Think of tree care as an investment. A healthy tree increases in value with age—paying big dividends, increasing property values, beautifying our surroundings, purifying our air, and saving energy by providing cooling shade from summer’s heat and protection from winter’s wind.
Providing a preventive care program for your landscape plants is like putting money in the bank. Regular maintenance, designed to promote plant health and vigour, ensures their value will continue to grow. Preventing a problem is much less costly and time-consuming than curing one once it has developed. An effective maintenance program, including regular inspections and the necessary follow-up care of mulching, fertilizing, and pruning, can detect problems and correct them before they become damaging or fatal. Considering that many tree species can live as long as 200 to 300 years, including these practices when caring for your home landscape is an investment that will offer enjoyment and value for generations.
Tree inspection is an evaluation tool to call attention to any change in the tree’s health before the problem becomes too serious. By providing regular inspections of mature trees at least once a year, you can prevent or reduce the severity of future disease, insect, and environmental problems. During tree inspection, be sure to examine four characteristics of tree vigour: new leaves or buds, leaf size, twig growth, and absence of crown die-back (gradual death of the upper part of the tree).
A reduction in the extension of shoots (new growing parts), such as buds or new leaves, is a fairly reliable cue that the tree’s health has recently changed. To evaluate this factor, compare the growth of the shoots over the past three years. Determine whether there is a reduction in the tree’s typical growth pattern.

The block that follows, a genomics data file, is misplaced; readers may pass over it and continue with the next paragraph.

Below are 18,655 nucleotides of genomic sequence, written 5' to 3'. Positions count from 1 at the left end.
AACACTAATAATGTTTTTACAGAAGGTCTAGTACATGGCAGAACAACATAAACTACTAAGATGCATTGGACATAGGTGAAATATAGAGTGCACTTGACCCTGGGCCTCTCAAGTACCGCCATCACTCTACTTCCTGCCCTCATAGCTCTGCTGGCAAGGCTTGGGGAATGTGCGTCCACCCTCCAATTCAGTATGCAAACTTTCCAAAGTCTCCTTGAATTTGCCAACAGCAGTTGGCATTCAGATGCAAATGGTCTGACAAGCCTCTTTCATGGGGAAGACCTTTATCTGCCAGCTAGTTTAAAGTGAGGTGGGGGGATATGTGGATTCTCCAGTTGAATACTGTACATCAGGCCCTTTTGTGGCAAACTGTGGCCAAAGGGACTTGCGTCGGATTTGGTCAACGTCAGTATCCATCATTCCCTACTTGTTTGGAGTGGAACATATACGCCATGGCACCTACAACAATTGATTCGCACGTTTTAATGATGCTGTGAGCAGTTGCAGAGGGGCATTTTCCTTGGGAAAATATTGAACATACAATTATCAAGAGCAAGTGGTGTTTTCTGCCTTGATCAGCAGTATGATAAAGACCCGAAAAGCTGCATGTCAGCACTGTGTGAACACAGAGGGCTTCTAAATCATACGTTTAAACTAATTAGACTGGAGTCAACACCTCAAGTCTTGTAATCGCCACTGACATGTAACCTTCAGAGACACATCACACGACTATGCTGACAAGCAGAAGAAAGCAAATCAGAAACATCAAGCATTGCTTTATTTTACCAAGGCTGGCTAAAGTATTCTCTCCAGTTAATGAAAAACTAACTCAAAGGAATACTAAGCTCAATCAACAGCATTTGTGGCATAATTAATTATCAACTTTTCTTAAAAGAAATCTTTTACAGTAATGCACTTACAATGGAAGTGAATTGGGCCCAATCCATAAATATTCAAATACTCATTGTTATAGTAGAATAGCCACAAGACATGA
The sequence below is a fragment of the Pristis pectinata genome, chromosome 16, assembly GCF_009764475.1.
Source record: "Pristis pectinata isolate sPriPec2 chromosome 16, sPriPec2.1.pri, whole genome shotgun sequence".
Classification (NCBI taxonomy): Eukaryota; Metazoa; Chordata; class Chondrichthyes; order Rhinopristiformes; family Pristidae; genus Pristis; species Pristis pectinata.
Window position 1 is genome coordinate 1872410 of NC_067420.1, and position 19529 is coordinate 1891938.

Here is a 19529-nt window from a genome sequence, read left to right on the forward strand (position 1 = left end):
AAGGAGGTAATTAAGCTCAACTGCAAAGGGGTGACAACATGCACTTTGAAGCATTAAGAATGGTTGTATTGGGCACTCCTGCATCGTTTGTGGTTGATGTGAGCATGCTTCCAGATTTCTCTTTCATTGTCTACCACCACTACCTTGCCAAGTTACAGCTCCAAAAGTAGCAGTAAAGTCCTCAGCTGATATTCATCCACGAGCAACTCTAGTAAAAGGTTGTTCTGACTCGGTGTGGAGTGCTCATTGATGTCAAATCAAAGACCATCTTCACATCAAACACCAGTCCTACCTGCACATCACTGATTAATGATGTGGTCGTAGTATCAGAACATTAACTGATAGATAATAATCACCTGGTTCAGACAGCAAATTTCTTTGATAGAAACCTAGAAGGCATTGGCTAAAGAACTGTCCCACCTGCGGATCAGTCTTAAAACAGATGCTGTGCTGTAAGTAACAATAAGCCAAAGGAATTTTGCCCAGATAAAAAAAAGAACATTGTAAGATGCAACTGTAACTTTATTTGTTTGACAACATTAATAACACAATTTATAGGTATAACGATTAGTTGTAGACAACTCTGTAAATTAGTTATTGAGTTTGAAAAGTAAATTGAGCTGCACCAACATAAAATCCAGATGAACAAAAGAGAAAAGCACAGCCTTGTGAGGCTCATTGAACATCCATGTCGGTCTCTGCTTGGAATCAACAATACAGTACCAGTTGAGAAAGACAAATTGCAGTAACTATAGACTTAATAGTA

Further signs of poor tree health are trunk decay, crown die-back, or both. These symptoms often indicate problems that began several years before. Loose bark or deformed growths, such as trunk conks (mushrooms), are common signs of stem decay.
Any abnormalities found during these inspections, including insect activity and spotted, deformed, discoloured, or dead leaves and twigs, should be noted and watched closely. If you are uncertain as to what should be done, report your findings to your local ISA Certified Arborist or other tree care professional for advice on possible treatment.
Mulching can reduce environmental stress by providing trees with a stable root environment that is cooler and contains more moisture than the surrounding soil. Mulch can also prevent mechanical damage by keeping machines such as lawn mowers and string trimmers away from the tree’s base. Further, mulch reduces competition from surrounding weeds and turf.
To be most effective in all of these functions, mulch should be placed 2 to 4 inches deep and cover the entire root system, which may be as far as 2 or 3 times the diameter of the branch spread of the tree. If the area and activities happening around the tree do not permit the entire area to be mulched, it is recommended that you mulch as much of the area under the drip line of the tree as possible (refer to diagram). When placing mulch, care should be taken not to cover the actual trunk of the tree. This mulch-free area, 1 to 2 inches wide at the base, is sufficient to avoid moist bark conditions and prevent trunk decay.
An organic mulch layer 2 to 4 inches deep of loosely packed shredded leaves, pine straw, peat moss, or composted wood chips is adequate. Plastic should not be used because it interferes with the exchange of gases between soil and air, which inhibits root growth. Thicker mulch layers, 5 to 6 inches deep or greater, may also inhibit gas exchange.
Fertilization is another important aspect of mature tree care. Trees require certain nutrients (essential elements) to function and grow. Urban landscape trees can be growing in soils that do not contain sufficient available nutrients for satisfactory growth and development. In these situations, it may be necessary to fertilize to improve plant vigour.